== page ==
Hints for young writers -PDF by Orison Swett Marden

Hints for young writers 

Hints for young writers
Hints for young writers


For centuries it was thought that oratory was the greatest human achievement, the most perfect expression of personal power. It was long supposed that no other form of self-expression developed a man so thoroughly and so effectively, or un-folded his powers so quickly, as the ef- fort to think upon his feet and to express himself before an audience. But many of the laurels that formerly went to the orator are now going to the writer, and I doubt whether there is any other form of self-expression or of achievement which gives such complete satisfaction as the writer's profession.

 I know of nothing which so tends to the accuracy of thinking and self-expression as the writing habit. It increases one's vocabulary and one's facility of expression. The very act of writing a thing tends to fasten it upon the memory, to impress it, to clutch it in the mind. It is a process of perpetual discovery and surprises. 

No writer can know just what is coming into his thoughts. He is always tapping new veins, new ores of resourcefulness, for there is no limit to the visualizing, picturing powers of the imagination. Writing is a perpetual delight, a constant tonic. Though the creative process tires the brain, after he has rested, the author returns to his work with the same zest, the same enthusiasm and love as before. The writer has many advantages over the public speaker.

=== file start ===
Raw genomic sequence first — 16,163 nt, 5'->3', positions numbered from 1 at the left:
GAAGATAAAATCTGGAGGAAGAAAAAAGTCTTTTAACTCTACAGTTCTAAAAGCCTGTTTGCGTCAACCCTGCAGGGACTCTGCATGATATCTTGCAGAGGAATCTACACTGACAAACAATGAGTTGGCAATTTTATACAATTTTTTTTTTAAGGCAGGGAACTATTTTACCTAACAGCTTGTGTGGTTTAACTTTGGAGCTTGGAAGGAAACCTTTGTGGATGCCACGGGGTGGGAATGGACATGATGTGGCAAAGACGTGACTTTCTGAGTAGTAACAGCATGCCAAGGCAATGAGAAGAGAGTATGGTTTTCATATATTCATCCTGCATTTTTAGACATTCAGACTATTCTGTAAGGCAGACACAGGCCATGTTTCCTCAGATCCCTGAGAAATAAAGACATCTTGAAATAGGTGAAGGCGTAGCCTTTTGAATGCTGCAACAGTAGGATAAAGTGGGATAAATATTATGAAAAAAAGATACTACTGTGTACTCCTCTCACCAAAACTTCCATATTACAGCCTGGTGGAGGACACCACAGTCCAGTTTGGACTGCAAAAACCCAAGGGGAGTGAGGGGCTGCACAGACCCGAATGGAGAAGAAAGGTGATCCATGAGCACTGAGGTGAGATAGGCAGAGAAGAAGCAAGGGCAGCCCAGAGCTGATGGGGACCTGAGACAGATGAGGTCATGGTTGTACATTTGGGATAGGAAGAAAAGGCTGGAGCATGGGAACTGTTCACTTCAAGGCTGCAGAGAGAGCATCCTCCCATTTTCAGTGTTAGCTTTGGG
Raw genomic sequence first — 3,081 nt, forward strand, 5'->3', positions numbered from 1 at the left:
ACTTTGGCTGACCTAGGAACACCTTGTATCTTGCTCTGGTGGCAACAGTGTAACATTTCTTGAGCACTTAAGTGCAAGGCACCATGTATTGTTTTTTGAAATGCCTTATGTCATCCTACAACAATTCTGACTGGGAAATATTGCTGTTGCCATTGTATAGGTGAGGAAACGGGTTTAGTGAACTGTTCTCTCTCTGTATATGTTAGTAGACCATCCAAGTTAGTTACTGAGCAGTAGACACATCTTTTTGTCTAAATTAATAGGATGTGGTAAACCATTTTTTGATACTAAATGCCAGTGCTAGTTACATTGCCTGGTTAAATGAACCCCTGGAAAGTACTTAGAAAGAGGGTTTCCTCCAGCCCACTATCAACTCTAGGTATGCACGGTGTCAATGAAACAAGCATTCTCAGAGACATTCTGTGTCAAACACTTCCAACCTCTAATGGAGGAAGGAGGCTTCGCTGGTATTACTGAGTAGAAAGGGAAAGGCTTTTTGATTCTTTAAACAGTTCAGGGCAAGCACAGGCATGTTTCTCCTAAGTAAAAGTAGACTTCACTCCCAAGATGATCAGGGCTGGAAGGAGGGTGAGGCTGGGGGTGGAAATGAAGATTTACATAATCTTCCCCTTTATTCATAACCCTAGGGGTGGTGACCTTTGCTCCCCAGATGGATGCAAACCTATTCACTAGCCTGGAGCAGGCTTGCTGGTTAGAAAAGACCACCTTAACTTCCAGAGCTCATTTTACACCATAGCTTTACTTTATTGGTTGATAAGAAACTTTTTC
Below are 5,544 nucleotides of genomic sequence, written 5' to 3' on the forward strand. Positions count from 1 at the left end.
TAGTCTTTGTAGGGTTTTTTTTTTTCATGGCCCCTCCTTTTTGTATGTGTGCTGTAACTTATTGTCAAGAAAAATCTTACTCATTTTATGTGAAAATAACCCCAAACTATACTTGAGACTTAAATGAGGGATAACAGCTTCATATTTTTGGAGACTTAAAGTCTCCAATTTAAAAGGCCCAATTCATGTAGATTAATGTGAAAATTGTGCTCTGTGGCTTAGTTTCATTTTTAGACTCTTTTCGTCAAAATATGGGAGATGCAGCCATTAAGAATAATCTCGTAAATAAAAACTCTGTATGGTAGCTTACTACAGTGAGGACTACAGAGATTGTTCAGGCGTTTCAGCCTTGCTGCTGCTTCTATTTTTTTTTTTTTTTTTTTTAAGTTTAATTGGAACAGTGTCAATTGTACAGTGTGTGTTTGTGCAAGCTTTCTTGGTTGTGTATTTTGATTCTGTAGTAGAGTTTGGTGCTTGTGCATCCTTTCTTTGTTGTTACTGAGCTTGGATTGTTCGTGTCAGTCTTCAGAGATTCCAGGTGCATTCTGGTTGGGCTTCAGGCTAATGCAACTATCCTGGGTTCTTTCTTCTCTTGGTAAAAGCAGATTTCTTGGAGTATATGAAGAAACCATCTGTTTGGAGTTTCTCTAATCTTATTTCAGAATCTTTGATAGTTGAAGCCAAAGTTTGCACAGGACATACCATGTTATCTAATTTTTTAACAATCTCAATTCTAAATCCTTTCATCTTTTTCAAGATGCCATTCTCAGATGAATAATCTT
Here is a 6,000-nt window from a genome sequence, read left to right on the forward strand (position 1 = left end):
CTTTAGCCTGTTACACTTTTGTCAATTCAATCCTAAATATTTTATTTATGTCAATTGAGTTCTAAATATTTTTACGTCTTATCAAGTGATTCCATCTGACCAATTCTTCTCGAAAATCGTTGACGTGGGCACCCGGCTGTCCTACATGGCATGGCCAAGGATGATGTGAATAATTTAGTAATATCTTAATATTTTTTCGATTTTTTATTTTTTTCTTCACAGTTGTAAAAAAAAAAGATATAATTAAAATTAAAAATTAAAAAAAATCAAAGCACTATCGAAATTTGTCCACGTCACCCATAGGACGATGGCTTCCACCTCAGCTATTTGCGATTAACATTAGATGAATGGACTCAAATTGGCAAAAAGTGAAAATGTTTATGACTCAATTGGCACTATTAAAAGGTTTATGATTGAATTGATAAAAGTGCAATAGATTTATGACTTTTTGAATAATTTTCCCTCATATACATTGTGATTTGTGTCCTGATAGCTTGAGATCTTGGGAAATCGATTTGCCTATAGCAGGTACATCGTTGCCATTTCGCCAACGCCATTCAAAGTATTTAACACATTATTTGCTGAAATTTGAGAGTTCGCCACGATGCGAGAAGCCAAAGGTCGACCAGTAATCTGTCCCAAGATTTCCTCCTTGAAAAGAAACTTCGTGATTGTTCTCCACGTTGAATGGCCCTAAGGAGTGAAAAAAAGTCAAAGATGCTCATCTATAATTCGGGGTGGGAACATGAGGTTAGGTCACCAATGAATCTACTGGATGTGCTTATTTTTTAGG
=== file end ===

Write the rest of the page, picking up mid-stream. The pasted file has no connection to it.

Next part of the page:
He can wait upon his moods; he can write when he feels like it, and he knows that he can burn as many manuscripts as he likes if they do not suit him. There are not a thousand eyes upon him. He does not have a great audience criticizing every sentence, weighing every thought. He does not have to step upon the scales of every listener's judgment to be weighed, as does the orator. 

A man may write as listlessly as he pleases, use as much or as little of his brain energy as he likes; no one is watching him. His pride and vanity are not touched, and what he writes may never be seen by anyone; also there is always a chance for revision. While the literary profession is per- haps the most poorly paid of any professional calling today, and those who rise to such eminence that their names command attention and possess advertising value for their publishers, are few and far between, yet we do not measure the value of a vocation by the amount of money that one gets out of it. Many of the best things in life are not remunerative from the money standpoint but are of immense value to society.
  • The Writer To-Day 7
  • Live, Then Write 11
  • The Personality in Your Book 26
  • Fixed Habit of Work 35
  • Choosing the Right Word 39
  • Use Simple Language 49
  • Conciseness 59
  • Readability 72
  • Keep Close to Life 83
  • Observation and Self-Expression 89
  • The Capacity for Taking Pains 99
  • Style and Spirit 120
  • Commercialization of the Literary Profession 128
  • The Reserve Behind Expression 134

the book details :
  • Author:Orison Swett Marden
  • Publication date: 1914
  • Company: New York, Thomas Y. Crowell company

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